# Why does the Weyl transformation preserve angles in string theory?

The Weyl invariance symmetry of the Polyakov action is said to be considered as the invariance of the theory under a local change of scale which preserves the angles between all lines.

However, why does the Weyl transformation $g_{\alpha \beta} (\sigma) \to \Lambda ^2 (\sigma) g_{\alpha \beta} (\sigma)$, where $\sigma$ is the worldsheet coordinate, preserve the angles? Could somebody prove it mathematically?

• See e.g. here (conformal transformations are closely related to Weyl symmetry). Also take a look at this related question. – Danu Sep 10 '15 at 8:36
• Locally, the conformal transformation is isotropic in the sense that the change to a vector's length is independent of the vector's direction. This must mean that all angles are preserved. – Robin Ekman Sep 10 '15 at 14:43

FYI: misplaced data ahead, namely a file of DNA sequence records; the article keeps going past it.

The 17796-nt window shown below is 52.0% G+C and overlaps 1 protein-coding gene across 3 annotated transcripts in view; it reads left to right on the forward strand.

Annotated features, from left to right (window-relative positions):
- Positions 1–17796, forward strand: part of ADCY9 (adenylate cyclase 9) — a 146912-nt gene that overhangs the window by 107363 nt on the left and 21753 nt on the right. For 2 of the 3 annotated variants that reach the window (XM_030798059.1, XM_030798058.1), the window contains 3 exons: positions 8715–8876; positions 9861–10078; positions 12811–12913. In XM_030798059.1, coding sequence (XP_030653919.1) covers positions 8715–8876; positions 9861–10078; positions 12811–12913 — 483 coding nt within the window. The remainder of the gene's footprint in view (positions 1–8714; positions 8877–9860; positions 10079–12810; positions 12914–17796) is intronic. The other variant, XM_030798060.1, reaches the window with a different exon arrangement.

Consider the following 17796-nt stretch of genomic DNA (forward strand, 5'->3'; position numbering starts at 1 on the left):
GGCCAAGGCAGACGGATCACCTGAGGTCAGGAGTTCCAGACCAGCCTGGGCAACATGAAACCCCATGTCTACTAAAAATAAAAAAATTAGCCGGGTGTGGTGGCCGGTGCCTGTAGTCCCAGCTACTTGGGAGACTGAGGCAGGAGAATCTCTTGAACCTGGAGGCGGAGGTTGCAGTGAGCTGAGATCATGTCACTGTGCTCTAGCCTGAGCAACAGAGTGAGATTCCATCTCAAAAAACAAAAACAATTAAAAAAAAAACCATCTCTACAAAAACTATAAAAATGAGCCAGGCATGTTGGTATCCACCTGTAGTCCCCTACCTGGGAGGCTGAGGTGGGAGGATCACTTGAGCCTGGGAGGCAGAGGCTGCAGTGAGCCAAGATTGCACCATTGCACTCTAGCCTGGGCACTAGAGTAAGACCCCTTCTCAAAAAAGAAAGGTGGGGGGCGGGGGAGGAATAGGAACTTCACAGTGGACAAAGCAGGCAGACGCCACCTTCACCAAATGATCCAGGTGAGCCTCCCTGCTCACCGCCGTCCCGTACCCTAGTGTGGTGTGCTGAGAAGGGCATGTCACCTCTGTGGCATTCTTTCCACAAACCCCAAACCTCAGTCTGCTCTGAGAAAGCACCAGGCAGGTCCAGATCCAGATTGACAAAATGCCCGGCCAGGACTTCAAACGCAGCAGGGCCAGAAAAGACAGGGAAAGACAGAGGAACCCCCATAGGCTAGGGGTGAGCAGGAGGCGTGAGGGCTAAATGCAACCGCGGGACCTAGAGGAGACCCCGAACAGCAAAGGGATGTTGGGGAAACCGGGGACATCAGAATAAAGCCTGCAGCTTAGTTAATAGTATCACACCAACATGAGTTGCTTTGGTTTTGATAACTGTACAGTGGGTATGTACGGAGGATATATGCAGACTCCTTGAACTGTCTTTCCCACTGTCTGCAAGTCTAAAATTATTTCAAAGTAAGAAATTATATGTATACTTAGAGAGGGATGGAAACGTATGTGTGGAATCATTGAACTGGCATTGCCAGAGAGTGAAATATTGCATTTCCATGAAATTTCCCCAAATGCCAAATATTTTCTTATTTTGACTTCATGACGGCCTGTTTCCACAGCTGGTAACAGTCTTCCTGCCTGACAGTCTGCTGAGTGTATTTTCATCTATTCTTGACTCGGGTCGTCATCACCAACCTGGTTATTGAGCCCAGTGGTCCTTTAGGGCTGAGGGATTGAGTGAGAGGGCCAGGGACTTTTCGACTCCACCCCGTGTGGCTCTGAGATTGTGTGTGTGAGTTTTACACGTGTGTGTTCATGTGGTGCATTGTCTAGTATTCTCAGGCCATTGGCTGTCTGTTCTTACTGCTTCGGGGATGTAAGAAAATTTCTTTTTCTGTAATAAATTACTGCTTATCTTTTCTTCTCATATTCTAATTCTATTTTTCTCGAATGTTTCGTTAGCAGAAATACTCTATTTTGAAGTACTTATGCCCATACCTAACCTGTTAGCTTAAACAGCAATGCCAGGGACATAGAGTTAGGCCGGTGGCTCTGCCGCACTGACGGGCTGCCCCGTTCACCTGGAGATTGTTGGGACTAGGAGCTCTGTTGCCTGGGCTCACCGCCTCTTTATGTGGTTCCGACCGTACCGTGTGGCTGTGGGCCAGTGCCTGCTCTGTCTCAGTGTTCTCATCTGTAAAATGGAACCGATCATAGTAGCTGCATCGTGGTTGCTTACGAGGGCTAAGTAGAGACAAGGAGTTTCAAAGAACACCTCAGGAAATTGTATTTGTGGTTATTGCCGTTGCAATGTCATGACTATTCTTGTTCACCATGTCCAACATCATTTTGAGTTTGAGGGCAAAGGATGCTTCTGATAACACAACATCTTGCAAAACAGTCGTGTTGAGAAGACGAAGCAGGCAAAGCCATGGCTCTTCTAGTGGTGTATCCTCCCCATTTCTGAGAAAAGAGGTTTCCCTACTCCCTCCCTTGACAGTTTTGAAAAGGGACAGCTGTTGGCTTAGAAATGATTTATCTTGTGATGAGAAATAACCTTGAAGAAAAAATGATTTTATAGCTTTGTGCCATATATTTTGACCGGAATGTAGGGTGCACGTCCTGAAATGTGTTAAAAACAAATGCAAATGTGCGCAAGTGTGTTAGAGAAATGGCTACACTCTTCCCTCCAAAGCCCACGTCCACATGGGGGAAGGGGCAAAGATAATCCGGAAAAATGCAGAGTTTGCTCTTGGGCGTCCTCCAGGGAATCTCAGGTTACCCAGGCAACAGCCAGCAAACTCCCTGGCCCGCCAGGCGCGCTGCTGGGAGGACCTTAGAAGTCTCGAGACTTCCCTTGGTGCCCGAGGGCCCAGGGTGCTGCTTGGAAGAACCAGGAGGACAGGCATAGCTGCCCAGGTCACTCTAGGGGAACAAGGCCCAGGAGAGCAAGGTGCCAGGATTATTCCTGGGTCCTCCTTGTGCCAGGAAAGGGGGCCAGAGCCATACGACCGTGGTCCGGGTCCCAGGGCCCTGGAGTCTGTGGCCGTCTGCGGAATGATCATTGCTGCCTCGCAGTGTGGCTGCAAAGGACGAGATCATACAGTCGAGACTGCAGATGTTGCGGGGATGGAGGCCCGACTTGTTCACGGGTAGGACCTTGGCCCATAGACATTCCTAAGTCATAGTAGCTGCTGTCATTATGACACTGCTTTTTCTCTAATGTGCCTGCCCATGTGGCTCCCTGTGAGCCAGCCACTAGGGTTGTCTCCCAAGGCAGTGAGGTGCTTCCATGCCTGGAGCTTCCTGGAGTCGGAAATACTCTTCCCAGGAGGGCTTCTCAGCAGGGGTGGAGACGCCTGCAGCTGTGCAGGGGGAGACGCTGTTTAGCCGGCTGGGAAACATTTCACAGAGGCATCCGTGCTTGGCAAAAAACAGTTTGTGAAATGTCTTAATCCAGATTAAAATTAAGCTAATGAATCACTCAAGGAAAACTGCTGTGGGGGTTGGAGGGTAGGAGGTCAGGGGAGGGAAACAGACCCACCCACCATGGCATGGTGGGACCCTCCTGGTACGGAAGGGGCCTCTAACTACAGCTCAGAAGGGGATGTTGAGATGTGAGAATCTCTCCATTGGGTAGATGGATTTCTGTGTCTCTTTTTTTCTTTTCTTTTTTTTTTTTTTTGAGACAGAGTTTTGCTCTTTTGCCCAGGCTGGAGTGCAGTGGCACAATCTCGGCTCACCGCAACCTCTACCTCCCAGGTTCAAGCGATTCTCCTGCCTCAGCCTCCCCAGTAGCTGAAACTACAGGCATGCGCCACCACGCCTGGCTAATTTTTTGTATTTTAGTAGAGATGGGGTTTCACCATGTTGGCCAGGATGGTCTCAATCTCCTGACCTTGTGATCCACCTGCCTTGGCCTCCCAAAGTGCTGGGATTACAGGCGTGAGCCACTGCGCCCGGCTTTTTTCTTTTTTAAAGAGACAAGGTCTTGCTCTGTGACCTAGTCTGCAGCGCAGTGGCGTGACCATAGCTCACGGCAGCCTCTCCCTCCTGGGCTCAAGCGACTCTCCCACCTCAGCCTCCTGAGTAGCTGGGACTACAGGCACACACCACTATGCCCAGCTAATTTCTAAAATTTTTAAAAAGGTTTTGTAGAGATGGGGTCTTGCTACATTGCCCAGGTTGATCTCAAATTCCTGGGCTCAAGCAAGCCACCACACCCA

• @Danu In fact, I want an answer more explicit in mathematics, and it is below. Thanks for your advice! – Simon Sep 10 '15 at 14:45

Consider two vector fields $a^\mu(x)$ and $b^\mu(x)$ in a space-time. The local angle between the two vector fields is given by $$\cos\theta(x) = \frac{ a(x) \cdot b(x) }{ \|a(x)\| \|b(x)\| } = \frac{ g_{\mu\nu}(x) a^\mu(x) b^\nu(x) }{ \left| g_{\alpha\beta} a^\alpha(x) a^\beta(x) \right|^{\frac{1}{2}} \left| g_{\rho\sigma} (x) b^\rho(x) b^\sigma(x) \right|^{\frac{1}{2} } }$$ Note that this is a direct analog of what the definition of angle between vectors is in flat ${\mathbb R}^3$. It should be clear from the formula above that $\theta(x)$ is invariant under a Weyl transformation $g_{\mu\nu}(x) \to \Lambda^2(x) g_{\mu\nu}(x)$.